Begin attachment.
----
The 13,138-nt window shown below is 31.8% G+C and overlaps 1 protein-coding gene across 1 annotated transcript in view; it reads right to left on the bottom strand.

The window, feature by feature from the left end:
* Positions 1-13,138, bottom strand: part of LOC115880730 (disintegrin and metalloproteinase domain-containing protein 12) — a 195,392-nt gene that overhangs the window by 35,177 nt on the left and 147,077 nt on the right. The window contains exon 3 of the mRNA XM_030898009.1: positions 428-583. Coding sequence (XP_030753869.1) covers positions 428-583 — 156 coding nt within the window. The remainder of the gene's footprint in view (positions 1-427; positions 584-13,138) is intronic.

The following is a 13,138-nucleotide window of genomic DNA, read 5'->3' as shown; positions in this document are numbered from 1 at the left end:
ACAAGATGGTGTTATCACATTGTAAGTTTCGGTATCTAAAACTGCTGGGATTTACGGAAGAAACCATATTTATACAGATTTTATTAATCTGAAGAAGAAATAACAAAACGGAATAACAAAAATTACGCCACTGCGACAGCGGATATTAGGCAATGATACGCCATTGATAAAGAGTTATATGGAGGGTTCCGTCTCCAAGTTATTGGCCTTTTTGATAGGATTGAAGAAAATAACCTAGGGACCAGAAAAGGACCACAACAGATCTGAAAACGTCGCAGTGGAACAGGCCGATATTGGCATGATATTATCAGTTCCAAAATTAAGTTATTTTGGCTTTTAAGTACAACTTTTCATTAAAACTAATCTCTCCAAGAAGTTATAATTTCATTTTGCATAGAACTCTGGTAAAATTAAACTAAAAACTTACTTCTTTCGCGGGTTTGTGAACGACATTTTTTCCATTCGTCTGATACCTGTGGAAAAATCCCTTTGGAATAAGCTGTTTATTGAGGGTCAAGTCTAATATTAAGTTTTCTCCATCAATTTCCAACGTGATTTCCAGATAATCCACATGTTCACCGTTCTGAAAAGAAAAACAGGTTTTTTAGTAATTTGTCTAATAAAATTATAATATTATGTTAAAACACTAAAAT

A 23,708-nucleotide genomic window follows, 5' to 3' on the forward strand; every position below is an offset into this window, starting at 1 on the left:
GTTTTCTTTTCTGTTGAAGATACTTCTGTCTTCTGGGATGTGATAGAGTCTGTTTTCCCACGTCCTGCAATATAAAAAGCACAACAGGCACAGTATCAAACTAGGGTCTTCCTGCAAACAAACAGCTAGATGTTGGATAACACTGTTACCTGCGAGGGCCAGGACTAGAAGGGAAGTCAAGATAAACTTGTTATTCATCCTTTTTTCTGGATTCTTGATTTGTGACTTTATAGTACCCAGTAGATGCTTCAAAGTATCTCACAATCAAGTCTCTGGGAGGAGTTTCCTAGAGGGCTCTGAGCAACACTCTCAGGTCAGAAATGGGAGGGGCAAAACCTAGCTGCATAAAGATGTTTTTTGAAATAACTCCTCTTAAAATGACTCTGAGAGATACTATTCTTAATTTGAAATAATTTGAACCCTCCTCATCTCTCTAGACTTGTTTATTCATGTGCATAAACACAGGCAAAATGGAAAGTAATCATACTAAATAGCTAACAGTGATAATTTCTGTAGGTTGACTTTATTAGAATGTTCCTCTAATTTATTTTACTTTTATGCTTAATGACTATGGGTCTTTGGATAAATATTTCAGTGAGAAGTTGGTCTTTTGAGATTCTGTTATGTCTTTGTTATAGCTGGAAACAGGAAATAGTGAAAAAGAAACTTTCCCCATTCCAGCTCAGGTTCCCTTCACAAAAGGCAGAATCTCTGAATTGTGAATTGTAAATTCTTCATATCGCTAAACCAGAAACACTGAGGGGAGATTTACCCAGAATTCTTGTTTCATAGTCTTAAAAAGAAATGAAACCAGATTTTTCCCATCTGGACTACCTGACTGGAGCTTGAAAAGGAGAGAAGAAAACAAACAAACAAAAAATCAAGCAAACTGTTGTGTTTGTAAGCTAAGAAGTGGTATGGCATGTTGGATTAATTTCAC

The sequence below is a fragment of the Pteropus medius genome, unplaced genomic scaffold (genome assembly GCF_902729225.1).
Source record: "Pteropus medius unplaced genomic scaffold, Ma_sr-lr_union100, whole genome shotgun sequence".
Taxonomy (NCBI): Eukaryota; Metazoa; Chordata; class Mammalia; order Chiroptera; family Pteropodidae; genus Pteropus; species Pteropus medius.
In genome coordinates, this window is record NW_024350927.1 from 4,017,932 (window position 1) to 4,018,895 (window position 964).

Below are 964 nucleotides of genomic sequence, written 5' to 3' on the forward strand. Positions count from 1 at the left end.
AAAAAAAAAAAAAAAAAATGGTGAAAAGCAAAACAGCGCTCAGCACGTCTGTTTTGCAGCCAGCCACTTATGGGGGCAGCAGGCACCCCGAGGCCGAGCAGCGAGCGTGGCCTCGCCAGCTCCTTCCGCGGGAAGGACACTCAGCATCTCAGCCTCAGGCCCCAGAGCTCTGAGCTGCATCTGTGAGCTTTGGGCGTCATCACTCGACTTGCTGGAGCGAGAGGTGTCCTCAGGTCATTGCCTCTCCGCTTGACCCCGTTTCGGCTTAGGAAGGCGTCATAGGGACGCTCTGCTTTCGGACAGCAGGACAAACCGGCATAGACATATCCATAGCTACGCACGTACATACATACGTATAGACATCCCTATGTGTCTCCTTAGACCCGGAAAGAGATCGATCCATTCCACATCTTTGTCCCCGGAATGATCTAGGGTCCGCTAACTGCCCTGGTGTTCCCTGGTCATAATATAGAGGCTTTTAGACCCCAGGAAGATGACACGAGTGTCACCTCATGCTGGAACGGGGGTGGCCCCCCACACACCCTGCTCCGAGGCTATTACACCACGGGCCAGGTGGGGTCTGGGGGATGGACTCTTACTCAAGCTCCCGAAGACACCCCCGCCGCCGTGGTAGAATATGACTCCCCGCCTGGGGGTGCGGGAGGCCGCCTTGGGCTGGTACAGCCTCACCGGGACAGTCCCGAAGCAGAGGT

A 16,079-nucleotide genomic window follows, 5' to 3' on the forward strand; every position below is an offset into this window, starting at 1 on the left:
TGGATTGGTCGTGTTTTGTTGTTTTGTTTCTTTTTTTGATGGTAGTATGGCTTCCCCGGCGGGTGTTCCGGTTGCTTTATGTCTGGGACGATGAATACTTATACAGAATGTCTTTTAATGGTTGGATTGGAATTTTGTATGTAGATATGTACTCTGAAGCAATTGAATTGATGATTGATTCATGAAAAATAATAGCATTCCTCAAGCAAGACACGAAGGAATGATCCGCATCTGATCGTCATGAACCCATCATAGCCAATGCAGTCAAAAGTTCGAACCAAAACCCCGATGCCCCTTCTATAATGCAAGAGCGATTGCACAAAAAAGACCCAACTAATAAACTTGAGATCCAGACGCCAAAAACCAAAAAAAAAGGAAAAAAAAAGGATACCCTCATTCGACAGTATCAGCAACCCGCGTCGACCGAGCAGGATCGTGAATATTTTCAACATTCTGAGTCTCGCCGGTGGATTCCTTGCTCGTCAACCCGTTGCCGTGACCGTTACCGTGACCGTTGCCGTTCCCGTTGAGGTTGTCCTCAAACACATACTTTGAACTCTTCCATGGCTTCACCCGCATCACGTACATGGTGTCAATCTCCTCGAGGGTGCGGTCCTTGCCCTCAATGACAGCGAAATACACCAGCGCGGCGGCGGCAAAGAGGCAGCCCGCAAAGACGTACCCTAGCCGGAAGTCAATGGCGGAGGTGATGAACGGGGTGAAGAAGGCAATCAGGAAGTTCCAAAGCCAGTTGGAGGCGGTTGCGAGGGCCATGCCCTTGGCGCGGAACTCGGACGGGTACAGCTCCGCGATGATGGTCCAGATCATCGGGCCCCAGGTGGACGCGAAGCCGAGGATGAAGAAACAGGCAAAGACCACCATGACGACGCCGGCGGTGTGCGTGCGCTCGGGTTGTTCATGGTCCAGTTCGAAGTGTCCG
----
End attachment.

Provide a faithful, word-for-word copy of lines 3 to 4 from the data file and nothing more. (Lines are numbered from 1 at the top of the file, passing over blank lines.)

* Positions 1-13,138, bottom strand: part of LOC115880730 (disintegrin and metalloproteinase domain-containing protein 12) — a 195,392-nt gene that overhangs the window by 35,177 nt on the left and 147,077 nt on the right. The window contains exon 3 of the mRNA XM_030898009.1: positions 428-583. Coding sequence (XP_030753869.1) covers positions 428-583 — 156 coding nt within the window. The remainder of the gene's footprint in view (positions 1-427; positions 584-13,138) is intronic.

The following is a 13,138-nucleotide window of genomic DNA, read 5'->3' as shown; positions in this document are numbered from 1 at the left end: